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Harlem Renaissance Poets, Essay Example

Pages: 4

Words: 1235

Essay

Abstract

The Harlem Renaissance is recognized as one of the most pivotal times in African American literature. It was during this time that many African American artists were established as authoritative voices in the arts. Langston Hughes is one of the most popular artists of the Harlem Renaissance because he managed to remain in the spotlight after the period came to a close. There are, however, many artists who significantly changed the climate of the era. Within the writing sector, Countee Cullen and Angelina W. Grimke greatly impacted the Harlem Renaissance with poems that illustrate the inmost parts of blackness and double consciousness. Grimke and Cullen’s poems force the reader to look beyond the surface and discover what it means to be African American in a society of whiteness.

The Harlem Renaissance took place between 1920 and 1930. Characterized as a time of awakening and rebirth, the Renaissance allowed African Americans to showcase their talents to the world. Many writers, musicians, and performers migrated from various parts of the country to Harlem in hopes of fulfilling their passion of creativity. While some used the platform as an opportunity to gain quick fame, many viewed the Renaissance as a chance to obtain a voice in an otherwise uninterested society. For many writers like Langston Hughes and Zora Neale Hurston, the Renaissance was the opportunity to speak of racial division and practices. Among the most influential poets of the time, Countee Cullen and Angelina Weld Grimke deliver artistic works that speak to the heart of what it means to be African American in a white society.

Countee Cullen and “A Brown Girl Dead”

Born in 1903, Countee Cullen was one of the most influential poets during the Harlem Renaissance. Similar to Langston Hughes, Cullen discussed societal problems that African Americans faced and called for change through his works of art. Particularly, “A Brown Girl Dead” is about an African American female who has died and is buried in a white wedding dress with white flowers surrounding her. In the poem, Cullen points out that the girl’s mother “pawned her wedding ring to lay her out in white” (line 5).  From such perspective, it appears that the concept of whiteness requires African Americans to give up everything meaningful. Whereas the mother gave up her wedding ring, the daughter surrendered her life to be white.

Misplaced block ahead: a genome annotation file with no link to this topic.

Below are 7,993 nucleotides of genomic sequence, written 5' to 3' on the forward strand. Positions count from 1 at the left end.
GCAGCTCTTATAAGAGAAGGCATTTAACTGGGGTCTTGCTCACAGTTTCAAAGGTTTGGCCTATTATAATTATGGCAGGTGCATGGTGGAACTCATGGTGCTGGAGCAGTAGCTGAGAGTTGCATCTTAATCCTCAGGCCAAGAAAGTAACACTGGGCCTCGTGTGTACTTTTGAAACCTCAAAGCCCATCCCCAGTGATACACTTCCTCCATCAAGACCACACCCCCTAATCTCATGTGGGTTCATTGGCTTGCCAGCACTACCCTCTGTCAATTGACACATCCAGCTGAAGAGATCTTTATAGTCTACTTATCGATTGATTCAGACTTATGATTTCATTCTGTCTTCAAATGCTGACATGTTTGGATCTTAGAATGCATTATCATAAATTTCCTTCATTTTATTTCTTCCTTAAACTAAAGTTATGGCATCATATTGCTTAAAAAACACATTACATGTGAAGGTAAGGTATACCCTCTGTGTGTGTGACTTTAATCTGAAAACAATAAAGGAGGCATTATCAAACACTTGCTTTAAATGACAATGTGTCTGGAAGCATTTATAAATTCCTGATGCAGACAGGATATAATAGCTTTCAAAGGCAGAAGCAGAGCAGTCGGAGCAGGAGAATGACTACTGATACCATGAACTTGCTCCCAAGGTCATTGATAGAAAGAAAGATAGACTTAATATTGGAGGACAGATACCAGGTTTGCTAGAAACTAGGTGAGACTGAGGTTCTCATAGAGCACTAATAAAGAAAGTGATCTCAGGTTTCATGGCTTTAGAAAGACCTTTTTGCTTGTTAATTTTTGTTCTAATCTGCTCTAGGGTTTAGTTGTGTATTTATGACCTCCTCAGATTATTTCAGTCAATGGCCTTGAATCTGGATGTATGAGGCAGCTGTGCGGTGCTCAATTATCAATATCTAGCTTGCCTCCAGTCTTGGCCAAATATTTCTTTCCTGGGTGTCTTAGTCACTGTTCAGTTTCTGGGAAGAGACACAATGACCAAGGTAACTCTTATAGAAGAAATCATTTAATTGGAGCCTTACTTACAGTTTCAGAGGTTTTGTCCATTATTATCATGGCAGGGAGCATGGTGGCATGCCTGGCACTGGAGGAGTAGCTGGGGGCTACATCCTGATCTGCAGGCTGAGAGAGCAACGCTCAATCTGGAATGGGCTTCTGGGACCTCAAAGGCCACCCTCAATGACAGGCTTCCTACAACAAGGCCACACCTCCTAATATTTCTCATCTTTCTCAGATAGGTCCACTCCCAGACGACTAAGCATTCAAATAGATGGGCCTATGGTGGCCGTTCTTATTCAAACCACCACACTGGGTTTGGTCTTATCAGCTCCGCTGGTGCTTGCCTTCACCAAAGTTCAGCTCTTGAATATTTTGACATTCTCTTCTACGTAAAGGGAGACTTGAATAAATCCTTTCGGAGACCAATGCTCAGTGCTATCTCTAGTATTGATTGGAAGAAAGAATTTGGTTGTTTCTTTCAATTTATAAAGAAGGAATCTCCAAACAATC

At first glance, the poem appears to be about a girl who was loved by her family and given the proper burial. After looking at the significance of the wedding ring, white roses, and white dress though, it is evident that the story is about more than a young girl who has died. The woman is essentially in a state of double consciousness. Although she sees blackness, she longs to be a white woman. Her struggle between darkness and whiteness is what eventually puts her in the grave. According to the author, “she’d be so proud and sing to see herself tonight” (line 6). It is remarkable that such joy comes after the woman dies and is adorned in white. Even in death the woman characterized as white by association and not culture or color. Cullen viewed poetry as art without a race, but his work illuminates internal struggles that African Americans endured during the early 1920s and 1930s.

Angelina Weld Grimke and “The Black Finger”

Viewed as one of the most prolific writers of the era, Angelina Grimke is well known for her work before the Renaissance. Although she wrote many poems during the movement, Grimke is recognized as an artist who bridged the gap between traditional writing and new age work that many Renaissance writers took part in. Grimke essentially created art that highlighted the struggles of African Americans and created a new style of writing that intrigued audiences. In the present day she is merely known as a literary footnote but Grimke established the launching pad by which the Renaissance took flight.